Hate is a word often bandied around with reckless abandon in some quarters, football included. Several teams are despised seemingly almost universally; Bayern Munich, Real Madrid and Juventus are hated because within their domestic leagues they are the epitome of success. Fierce dislike between rivals is a vital part of the game. Supporters of Rangers and Celtic, Galatasaray and Fenerbahce or River Plate and Boca Juniors would say that their respective bête noire is the most odious thing in the game.
A group of players can tarnish the name of one club. For all their success Leeds United will forever be known as “Dirty Leeds” for the abrasive style of play the club adopted in the 1970s.
Some clubs thrive on hatred or use it as a defence mechanism. Millwall, the notorious south London side have adopted the slogan “No one likes us, we don’t care”. The rather machismo atmosphere on a match day at The Den shows that the club thrives on its rather poor reputation. Given the lack of success on the pitch it is probably the best marketing ploy that the club can use.
However, what football club is the most hated in the world? Several Germans, particularly those who watched football in East Germany, will offer one club up: Dynamo Berlin. Google them and the fairly easy to translate skandal seems to feature in almost every headline.
Of the few things one can give credit to the government of the DRR for is their intense interest and spending on sport. The success of East Germany in the Olympics was cherished by those in the regime. Local sports clubs were affiliated to certain aspects of the state; Lokomotive Leipzig on account of one of their parent clubs had links to the train industry in the city.
The team in Berlin was no different. However, their patron was more powerful than most. Dynamo were affiliated to the Stasi, the secret police who were the regime’s eyes and ears, almost in parody of the Orwellian nightmare of 1984. The man in charge of the Stasi Erich Mielke will quite rightly be regarded by history as a far from pleasant individual. However, his love of football saw Dynamo given favoured status.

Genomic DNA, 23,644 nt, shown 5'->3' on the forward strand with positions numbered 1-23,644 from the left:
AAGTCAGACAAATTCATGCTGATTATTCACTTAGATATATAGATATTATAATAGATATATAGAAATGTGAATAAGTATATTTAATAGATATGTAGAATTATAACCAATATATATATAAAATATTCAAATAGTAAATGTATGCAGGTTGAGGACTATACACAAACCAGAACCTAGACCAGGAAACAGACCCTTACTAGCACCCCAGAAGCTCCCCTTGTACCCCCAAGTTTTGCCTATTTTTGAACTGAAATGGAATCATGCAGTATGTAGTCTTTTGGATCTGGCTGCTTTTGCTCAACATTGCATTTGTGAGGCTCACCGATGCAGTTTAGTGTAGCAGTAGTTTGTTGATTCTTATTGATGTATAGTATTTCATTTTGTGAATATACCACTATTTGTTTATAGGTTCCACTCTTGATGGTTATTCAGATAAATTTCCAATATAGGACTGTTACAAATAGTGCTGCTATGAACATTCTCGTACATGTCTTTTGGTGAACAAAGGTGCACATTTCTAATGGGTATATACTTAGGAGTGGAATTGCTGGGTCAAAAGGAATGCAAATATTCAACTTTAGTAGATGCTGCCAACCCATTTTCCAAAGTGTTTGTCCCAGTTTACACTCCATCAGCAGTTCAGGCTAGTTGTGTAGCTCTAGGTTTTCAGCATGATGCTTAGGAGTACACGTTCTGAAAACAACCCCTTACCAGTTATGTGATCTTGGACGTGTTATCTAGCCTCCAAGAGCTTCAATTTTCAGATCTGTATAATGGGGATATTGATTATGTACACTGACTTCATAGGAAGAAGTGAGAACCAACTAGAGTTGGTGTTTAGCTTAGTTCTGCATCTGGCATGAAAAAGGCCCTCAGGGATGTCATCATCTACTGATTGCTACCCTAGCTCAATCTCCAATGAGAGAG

In the 1970s and 80s they were arguably the best team in Berlin. In the West, Hertha were a far from impressive force while Dynamo’s local rivals, the positively anti-establishment Union Berlin, were marooned in the lower reaches of the DDR Oberliga.
Dynamo’s success which included ten consecutive championships was not won fairly, however. Referees were bribed, players transferred from other clubs at a moment’s notice and all manner of shenanigans took place to make sure they won.
The most notorious incident, perhaps the greatest stain on Dynamo’s reputation, was the reported murder of their former player Lutz Eigendorf. Eigendorf eloped during a visit to the West and carved out a successful career at Kaiserslautern and Eintracht Braunschweig. He died in a car crash aged 26 which many at the time felt was murder ; subsequent analysis of the Stasi’s records show that he was indeed killed on Mielke’s orders.
Dynamo was therefore no ordinary football club. Its activities make any of the bribary scandals that have rocked Italian football over the years look pe- destrian. According to myth, a stadium announcer once made the observa- tion “We’d like to welcome the team from Berlin and their referee” before a match. Whether he lived to tell the tale or not is another matter.
Naturally Dynamo were not particularly loved; their stadium, located near the Wall and with a tantalising view of the West, was rarely full. They were quite rightly viewed as yet another branch of the rotting, hypocritical and unfair apparatus of the DDR state. When the Wall came down their passing into oblivion, which was fairly rapid given their powerful patrons were put in jail, was not mourned. A successor club appeared as FC Berlin but quickly changed their name back to Dynamo and have struggled in Berlin’s regional leagues ever since. Out of morbid interest on a recent trip to Berlin, I decided to go and watch the team simply known as the Stasi Club.
When the seminal moment of re- unification came for Germany many no doubt felt that a house divided had at last had the chance to come together again. Parts of Berlin, particularly sub- urbs of the former East, nevertheless retain the aesthetic lack of charm of the western districts.